The only move. 21.Qxc4 d5 22.Qa4 c5 23.Qxa6 White is a pawn up yet material advantage hardly matters. In positions with kings castled on opposite sides, positional nuances are much more important. The semi-open files on a, b files are scary for the White monarch. 23...cxd4 24.Nxd5 d3 etc.
21...d5 22.gxf5 gxf5 23.Nxf5 Kh8?
Correct is 23...Nxf4! 24.Nh6+ Kg7 25.exf4 Kxh6 Black’s king is seemingly exposed to threats, but the 1st World Champion Wilhem Steinitz once said, “A King can handle himself!” Absolutely right!
An unnecessary piece sacrifice. GM Richard wanted to pour oil on troubled waters. Probably he has underestimated my chances to defend in the ensuing material imbalance.
25.exd4 Nxf4 26.Rhg1
A logical move, asserting control on the g-file to create future threats to the Black King.
26...Qh4 27.Ng4 Bf5
Better is 27...Nd3 28.Na4 (an awkward move that I have to make to defend my position) 28...e3 29.Ka1 Bxg4 30.Rxg4 Qxh2 the chess engines say the position is equal but Black’s moves are much easier to play.
A necessary retreat -- knights are good blockaders.
GM Richard couldn’t find anything better:
28...Nd3 29.Bxd3 cxd3 White is already better 30.Qd2;
28...Bh3 29.Ka1 Nd3 30.b3 cxb3 31.axb3 Rf2 32.Rd2 looks equal.
Reorganizing my pieces to cooperate simultaneously on my plan to attack and defend at the same time.
At this moment, retreating pieces should be the last thing on his mind -- he should have continued creating threats against my King, for example with 29...Nd3.
30.Ka1 Nd3 31.Bxd3?! cxd3 32.Qd2 Qa7 33.Ng4
During the game I felt that I had the advantage but it was not easy to convert it into a full point. But the truth is the game was just equal and should have ended into a draw with accurate play.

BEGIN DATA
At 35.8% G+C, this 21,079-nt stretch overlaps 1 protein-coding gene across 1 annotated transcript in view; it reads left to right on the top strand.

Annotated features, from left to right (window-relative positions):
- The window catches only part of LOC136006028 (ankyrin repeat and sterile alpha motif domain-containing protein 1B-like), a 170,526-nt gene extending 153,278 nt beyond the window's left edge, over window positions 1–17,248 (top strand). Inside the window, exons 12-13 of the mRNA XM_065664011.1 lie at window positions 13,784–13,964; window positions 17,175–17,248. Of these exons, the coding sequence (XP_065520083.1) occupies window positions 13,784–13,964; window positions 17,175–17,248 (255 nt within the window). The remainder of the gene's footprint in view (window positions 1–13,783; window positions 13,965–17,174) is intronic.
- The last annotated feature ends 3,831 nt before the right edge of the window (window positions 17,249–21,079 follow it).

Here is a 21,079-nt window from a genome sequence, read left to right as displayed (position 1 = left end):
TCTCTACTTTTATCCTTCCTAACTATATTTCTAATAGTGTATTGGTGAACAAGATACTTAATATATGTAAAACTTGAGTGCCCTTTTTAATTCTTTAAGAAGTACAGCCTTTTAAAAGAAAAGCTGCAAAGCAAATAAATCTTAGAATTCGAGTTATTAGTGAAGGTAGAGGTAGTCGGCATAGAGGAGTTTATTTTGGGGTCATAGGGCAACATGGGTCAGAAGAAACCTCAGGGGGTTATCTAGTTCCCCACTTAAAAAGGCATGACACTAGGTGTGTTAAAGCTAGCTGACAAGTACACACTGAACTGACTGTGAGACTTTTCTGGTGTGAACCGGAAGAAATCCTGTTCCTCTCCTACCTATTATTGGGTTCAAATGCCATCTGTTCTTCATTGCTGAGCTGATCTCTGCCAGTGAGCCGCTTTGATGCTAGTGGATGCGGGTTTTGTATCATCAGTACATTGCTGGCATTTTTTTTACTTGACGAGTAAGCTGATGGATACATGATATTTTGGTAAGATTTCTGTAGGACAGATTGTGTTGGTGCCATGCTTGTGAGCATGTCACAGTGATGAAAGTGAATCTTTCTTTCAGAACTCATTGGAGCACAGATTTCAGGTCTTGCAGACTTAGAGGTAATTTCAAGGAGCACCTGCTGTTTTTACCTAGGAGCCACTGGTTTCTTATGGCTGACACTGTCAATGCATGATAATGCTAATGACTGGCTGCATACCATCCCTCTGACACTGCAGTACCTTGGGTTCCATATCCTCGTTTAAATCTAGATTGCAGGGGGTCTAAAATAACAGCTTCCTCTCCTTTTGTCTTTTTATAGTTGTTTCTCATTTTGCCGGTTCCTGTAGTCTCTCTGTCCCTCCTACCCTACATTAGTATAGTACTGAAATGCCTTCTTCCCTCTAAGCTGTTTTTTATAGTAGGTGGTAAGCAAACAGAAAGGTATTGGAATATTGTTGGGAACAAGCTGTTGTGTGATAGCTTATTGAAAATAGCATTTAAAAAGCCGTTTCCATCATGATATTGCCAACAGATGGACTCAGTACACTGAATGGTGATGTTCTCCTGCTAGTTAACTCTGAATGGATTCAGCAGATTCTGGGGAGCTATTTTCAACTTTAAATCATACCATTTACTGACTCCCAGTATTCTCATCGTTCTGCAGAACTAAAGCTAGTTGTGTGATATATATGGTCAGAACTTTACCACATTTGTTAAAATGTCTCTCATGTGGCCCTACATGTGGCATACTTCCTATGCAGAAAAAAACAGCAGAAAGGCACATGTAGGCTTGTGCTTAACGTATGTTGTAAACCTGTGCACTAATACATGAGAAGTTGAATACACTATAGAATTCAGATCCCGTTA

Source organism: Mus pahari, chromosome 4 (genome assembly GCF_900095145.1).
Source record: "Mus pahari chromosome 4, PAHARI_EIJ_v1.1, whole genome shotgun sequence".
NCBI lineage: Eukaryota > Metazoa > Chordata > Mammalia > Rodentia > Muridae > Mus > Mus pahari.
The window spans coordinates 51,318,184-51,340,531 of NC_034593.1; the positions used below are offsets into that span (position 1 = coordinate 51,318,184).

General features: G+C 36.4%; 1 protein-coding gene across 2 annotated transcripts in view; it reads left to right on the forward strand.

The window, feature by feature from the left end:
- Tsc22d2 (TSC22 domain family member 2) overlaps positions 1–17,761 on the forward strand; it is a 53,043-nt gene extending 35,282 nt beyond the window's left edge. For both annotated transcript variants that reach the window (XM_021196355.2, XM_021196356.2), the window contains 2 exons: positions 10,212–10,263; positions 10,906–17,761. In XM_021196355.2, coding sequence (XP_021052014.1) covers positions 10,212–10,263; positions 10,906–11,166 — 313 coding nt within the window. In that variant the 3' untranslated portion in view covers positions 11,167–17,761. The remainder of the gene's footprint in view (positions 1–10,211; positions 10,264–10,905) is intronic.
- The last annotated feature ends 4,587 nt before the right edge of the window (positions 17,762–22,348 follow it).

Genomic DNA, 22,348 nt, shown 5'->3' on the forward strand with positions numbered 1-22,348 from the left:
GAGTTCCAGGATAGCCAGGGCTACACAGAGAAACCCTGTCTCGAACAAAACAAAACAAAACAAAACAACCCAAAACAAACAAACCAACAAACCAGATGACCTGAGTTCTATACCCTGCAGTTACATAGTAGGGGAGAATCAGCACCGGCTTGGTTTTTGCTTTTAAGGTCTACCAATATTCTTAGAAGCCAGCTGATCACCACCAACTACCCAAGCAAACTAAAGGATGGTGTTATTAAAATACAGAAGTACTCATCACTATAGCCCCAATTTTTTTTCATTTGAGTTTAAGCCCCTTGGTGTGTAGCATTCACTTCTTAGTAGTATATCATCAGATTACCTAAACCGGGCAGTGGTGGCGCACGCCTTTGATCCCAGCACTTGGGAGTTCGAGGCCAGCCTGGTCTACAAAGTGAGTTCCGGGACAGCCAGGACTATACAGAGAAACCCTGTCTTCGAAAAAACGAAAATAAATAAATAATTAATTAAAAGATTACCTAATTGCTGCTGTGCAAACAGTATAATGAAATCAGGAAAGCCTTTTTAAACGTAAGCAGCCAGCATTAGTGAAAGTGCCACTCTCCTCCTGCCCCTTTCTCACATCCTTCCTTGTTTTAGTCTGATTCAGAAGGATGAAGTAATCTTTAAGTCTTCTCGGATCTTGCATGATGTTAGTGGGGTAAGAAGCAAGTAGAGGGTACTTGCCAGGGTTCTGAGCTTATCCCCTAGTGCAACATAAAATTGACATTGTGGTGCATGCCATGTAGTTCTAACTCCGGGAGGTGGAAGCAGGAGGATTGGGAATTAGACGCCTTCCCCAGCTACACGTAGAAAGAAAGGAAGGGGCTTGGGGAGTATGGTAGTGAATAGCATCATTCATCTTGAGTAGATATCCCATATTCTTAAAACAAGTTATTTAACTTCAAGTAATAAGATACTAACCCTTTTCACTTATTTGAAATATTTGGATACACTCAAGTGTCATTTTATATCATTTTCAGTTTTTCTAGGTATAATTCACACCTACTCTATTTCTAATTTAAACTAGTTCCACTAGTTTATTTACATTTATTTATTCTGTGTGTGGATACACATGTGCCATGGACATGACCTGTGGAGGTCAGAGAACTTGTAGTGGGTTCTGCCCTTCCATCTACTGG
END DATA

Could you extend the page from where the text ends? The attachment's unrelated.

33...Qxd4 34.Ne2 Rxf1+ 35.Rxf1 Qb4 36.Qxb4 Rxb4 37.Nf4
At this point we were already at time scramble. For the next moves both sides play imprecisely.
[37...Rb5 38.a4 Rb7 39.Kb1 Re7 40.Kc1 e3 41.Nxe3 Rxe3 42.Kd2 Re4 43.Nxg6+ hxg6 44.Kxd3 this might be drawn but Black still has chances]
[38.Nxg6+ hxg6 39.Nf2 e3 40.Nxd3 Rb5 41.Kb1 should hold back the pawns]
The player who makes the last mistake loses the game. 38...Rb8 is the only move to defend and equalize the game 39.Nxd4 d2 40.Ne3 Bh5 41.Ne6 Be2 42.Rg1 Rg8 43.Rxg8+ Kxg8 44.Ng5 d1Q+ 45.Nxd1 Bxd1 46.Nxe4 this is a draw -- there was just no time to calculate all of this.
39.Ne5 d2 40.Nxg6+ Kh7 41.Ng5+?!
Needlessly complicating the task. 41.Ngf4 e3 42.Rd1 Kg8 43.Kb1 Kf7 44.Nc5 holds back the pawns.
41...Kxg6 42.Nxe4 Rc4 43.Kb1
Improving my King’s position because in the endgame, he will be the main actor on the stage.
43...d3 44.Nxd2 Rc2 45.Nf3 1-0 <D>
THE FINAL POSITION
After a see-saw struggle with errors from both players, I was able to finally score the win, my first ever against a grandmaster and it is truly a wow feeling! GM Bitoon, being a true gentleman, engaged in a short post-mortem analysis after the game. A possible finish is 45.Nf3 Re2 46.Rd1 Re3 47.Rxd3! Rxd3 48.Ne5+ Kf5 49.Nxd3 h4 50.Kc2 Kg4 51.Kd2 Kh3 52.Ke2 Kxh2 53.Kf2 a5 54.a4 h3 55.Ne5 c5 56.Nf3+ Kh1 57.b3 zugzwang 57...h2 58.Nd2 c4 59.Nf1 cxb3 60.Ng3# a well known mating tactic found in endgame books, for example Dvoretsky’s Endgame Manual.
Bobby Ang is a founding member of the National Chess Federation of the Philippines (NCFP) and its first Executive Director. A Certified Public Accountant (CPA), he taught accounting in the University of Santo Tomas (UST) for 25 years and is currently Chief Audit Executive of the Equicom Group of Companies.